March in downtown Edmonton commemorates 50th anniversary of residential school closure
Walk down Jasper Avenue acknowledges atrocities in years past and steps forward in reconciliation
The Edmonton Indian Residential School closed 50 years ago, but its effects are still felt by survivors and their families.
About 100 people marched down Jasper Avenue in Edmonton on Wednesday in an event called Walking on Common Ground. The march marked the 50th anniversary of the closure of the residential school and the 45th anniversary of Poundmaker's Lodge Treatment Centres, which opened in its place.
Members of Indigenous communities started the day with a traditional healing ceremony at Poundmaker's Lodge, which is now an Indigenous-led treatment centre for mental health and addiction.
In the afternoon, the group carried flags from Alberta, Nunavut, Northwest Territories and the Tlicho First Nation. Others carried signs asking for help and calling for unity as they walked from Canada Place to the Alberta legislature.
Mia, Olivia and Isaiah hold the banner that will lead today’s walk. “I like doing stuff that involves my background... it makes me happy making more people informed,” said Mia, 14. <a href="https://t.co/c1IxVWbuCm">pic.twitter.com/c1IxVWbuCm</a>—@jordanomstead
Many of those walking were family members of people who survived the atrocities in residential schools. Others, like Noella Willier, were survivors themselves.
"What I remember mostly is the fear," Willier said. "The continuous brainwashing that has actually affected my whole way of life. It was not only stealing who I was as an Aboriginal person, but actually how I saw myself in the world."
Willier said she has spent the last 50 years finding her place in the world after her culture was stolen from her.
"It took so many years of struggling to find out who I was to begin with," she said. "The [Edmonton] Indian Residential School has really broken my spirit."
Brad Cardinal, executive director of Poundmaker's Lodge, said the walk was meant to raise spirits and acknowledge the hardships people faced, in hopes it will help them heal.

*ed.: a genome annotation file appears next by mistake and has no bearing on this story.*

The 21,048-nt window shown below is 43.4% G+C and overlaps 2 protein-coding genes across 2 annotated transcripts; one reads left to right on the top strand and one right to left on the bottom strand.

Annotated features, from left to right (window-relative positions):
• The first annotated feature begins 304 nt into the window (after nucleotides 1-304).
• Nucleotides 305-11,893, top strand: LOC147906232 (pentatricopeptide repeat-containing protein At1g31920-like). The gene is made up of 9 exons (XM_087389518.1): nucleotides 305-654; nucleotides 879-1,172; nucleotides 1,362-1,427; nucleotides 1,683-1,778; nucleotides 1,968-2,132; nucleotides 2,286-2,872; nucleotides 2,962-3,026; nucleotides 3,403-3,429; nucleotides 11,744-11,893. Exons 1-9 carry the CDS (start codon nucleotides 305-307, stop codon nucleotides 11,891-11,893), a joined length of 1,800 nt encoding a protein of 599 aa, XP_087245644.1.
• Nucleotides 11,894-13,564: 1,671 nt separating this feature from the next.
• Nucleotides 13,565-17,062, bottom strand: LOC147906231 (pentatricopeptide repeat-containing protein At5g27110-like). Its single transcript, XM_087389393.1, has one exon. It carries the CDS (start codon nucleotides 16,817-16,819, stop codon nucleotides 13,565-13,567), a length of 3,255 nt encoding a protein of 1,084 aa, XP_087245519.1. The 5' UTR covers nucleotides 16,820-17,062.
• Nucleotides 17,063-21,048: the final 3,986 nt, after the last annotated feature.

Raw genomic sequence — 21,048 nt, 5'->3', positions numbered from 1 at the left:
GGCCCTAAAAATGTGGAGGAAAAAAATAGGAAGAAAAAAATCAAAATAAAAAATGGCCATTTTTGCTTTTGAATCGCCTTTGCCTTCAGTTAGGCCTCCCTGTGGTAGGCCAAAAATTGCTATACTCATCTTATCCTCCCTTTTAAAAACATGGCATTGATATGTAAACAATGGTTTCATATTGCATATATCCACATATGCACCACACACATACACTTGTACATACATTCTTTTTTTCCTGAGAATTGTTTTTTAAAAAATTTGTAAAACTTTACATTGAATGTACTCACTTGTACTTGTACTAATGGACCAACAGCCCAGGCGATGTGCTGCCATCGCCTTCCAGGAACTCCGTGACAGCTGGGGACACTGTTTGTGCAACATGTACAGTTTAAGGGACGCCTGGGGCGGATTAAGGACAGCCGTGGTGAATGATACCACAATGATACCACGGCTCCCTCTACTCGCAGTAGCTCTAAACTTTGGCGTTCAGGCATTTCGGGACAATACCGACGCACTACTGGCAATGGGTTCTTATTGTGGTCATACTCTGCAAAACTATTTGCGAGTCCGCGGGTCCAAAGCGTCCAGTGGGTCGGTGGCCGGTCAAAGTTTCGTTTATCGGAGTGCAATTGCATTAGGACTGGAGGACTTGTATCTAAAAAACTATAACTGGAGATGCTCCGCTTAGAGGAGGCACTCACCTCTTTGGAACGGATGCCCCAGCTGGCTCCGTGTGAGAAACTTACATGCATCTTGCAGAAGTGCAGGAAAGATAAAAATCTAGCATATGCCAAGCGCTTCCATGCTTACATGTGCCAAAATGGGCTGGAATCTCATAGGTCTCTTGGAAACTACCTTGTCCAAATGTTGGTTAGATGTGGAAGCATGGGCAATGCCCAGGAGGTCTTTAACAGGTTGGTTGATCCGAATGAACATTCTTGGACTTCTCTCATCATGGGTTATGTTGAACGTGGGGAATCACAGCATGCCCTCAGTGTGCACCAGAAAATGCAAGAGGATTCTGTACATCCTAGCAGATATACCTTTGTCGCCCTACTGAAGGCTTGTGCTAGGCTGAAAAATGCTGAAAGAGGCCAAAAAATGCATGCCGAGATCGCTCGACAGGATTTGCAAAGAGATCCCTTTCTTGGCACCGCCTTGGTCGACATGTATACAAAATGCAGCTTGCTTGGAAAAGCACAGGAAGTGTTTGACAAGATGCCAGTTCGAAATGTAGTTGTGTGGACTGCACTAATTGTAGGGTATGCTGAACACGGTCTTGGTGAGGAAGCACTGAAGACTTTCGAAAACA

"It's an important time for us to remember the stories, remember the history and also remember the children who didn't make it home," Cardinal said.
"Children were abused in that school, they died in that school. And there were some horrific experiences."
Though it is painful for some survivors to recall their experiences, the truth can set people free, said Michelle Nieviadomy, assistant director of the Edmonton Native Healing Centre.
"You always have to come back to the truth, the story of our history and residential schools," Nieviadomy said.
Nieviadomy helped organize the walk. She invited members of many communities, including politicians and members of the faith community — two groups that had a hand in running residential schools.
Bridging gaps was part of what the walk was about — walking on common ground.
"We all have a part to play in reconciliation," Nieviadomy said. "Everyone's part may look a little bit different, but we want to walk together and stand in solidarity together."
At the legislature, marchers gathered to hear speeches from community leaders, including Willier, who asked listeners to be the change they want to see.
Willier said events like the march are steps forward, both figuratively and literally.
"The event today brings me forward in wanting to walk on common ground," she said. "Reconciliation is an action word, and it requires mutual respect and mutual understanding."
With files from Jordan Omstead